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The founder of Chabad was imprisoned by the Tsar in 1798 and 1801, but yet took a patriotic stance in the war of 1812. In Soviet Russia, intense persecution forced Chabad underground and its center eventually moved to the United States. Nevertheless, Chabad retained a strong active and ideological connection, which has again come to the fore with the fall of the Iron-Curtain.

Chabad and Russia, Then and Now

Chabad and Russia, Then and Now

Russian Jewry in the Geo-Theological Imagination of Chabad

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Chabad and Russia, Then and Now: Russian Jewry in the Geo-Theological Imagination of Chabad

The founder of Chabad was imprisoned by the Tsar in 1798 and 1801, but yet took a patriotic stance in the war of 1812. In Soviet Russia, intense persecution forced Chabad underground and its center eventually moved to the United States. Nevertheless, Chabad retained a strong active and ideological connection, which has again come to the fore with the fall of the Iron-Curtain.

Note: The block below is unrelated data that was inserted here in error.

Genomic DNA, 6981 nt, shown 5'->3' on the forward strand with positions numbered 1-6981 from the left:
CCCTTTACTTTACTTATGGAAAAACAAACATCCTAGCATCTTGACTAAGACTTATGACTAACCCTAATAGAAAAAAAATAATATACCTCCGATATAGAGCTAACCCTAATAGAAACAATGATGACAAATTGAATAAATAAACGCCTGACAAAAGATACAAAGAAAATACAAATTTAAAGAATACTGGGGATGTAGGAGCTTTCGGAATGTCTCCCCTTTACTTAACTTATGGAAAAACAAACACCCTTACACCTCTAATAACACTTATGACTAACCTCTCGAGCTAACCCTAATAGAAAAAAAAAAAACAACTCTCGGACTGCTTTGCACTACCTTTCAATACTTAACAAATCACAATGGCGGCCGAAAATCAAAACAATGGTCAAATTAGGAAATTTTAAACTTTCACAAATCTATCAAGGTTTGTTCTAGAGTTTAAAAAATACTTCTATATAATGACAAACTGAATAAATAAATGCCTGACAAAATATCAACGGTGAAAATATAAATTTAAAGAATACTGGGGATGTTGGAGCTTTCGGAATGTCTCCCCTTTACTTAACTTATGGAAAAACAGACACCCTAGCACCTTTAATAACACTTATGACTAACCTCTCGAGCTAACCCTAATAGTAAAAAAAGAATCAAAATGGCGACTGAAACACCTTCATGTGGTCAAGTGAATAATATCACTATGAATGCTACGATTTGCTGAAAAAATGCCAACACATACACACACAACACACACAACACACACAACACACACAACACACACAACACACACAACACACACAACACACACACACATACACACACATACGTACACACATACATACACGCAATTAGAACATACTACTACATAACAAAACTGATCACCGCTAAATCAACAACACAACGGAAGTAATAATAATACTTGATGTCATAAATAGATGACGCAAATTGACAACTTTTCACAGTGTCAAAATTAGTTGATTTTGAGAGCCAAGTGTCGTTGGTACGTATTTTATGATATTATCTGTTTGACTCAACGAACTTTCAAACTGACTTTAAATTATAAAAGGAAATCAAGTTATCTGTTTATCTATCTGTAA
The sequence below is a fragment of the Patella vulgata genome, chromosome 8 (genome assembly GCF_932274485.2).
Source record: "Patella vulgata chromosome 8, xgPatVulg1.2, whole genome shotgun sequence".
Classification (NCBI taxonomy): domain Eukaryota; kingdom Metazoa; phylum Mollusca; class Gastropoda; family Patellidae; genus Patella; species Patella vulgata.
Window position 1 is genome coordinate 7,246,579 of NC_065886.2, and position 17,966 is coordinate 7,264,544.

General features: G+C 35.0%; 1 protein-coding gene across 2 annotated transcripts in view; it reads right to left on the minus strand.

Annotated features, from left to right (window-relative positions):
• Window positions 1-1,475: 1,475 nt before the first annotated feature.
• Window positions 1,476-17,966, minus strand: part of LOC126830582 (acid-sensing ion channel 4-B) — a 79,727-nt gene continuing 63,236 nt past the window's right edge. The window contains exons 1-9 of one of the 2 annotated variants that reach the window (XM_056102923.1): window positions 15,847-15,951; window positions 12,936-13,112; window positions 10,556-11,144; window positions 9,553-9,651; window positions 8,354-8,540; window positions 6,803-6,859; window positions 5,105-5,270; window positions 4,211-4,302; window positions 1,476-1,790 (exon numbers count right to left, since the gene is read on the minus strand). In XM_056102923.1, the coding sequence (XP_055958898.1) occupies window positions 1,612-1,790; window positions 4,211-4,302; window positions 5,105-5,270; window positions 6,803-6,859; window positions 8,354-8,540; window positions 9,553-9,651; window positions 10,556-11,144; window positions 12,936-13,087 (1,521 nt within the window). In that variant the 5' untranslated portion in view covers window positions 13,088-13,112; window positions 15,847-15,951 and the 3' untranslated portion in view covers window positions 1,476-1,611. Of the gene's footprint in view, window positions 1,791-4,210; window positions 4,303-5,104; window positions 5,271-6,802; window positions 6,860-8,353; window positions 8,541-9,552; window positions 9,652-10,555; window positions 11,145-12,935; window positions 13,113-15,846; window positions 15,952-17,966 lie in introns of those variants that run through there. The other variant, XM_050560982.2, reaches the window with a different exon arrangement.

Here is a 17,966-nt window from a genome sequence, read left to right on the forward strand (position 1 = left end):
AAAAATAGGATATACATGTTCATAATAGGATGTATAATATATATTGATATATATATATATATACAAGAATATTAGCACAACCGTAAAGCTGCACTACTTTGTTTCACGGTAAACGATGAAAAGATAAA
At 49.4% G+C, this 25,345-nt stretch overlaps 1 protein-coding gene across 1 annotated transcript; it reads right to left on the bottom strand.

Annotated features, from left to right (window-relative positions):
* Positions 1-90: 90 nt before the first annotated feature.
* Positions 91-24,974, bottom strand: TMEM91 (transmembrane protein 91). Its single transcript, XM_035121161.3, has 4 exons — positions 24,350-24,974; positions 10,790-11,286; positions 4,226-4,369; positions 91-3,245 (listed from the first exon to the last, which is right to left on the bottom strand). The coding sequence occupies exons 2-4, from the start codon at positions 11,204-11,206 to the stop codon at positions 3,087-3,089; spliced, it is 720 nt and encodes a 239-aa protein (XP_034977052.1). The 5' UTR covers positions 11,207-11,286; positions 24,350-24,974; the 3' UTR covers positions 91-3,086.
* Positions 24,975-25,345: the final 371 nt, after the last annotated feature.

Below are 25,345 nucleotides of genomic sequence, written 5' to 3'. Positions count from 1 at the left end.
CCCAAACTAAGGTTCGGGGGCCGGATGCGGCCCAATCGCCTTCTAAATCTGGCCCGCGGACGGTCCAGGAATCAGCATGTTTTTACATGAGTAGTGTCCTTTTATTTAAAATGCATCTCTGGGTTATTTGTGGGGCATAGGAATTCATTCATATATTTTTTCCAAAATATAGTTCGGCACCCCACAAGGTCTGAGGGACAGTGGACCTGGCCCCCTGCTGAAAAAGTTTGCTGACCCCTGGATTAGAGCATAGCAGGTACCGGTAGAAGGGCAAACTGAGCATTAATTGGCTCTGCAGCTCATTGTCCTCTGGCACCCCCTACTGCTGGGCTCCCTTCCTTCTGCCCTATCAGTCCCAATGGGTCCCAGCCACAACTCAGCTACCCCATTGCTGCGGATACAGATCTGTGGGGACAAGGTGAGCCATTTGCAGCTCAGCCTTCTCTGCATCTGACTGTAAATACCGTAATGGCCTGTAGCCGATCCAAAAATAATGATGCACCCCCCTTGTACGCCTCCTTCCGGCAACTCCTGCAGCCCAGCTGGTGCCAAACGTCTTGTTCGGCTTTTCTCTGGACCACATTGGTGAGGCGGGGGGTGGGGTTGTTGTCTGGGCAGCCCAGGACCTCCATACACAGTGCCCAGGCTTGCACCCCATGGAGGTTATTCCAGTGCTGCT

Soviet Union, Chabad-Lubavitch
Dr Mitsuharu Akao served as an Assistant Professor at the School of Human Sciences, Osaka University, Japan. He is currently attached to the Russian and Eurasian Studies Centre at St Antony’s College, Oxford University. Among his research interests are the historical development of Hasidic movements in Russia, contemporary Jewish societies in the former Soviet Union and cross-cultural relationships between Jews and Slavs.
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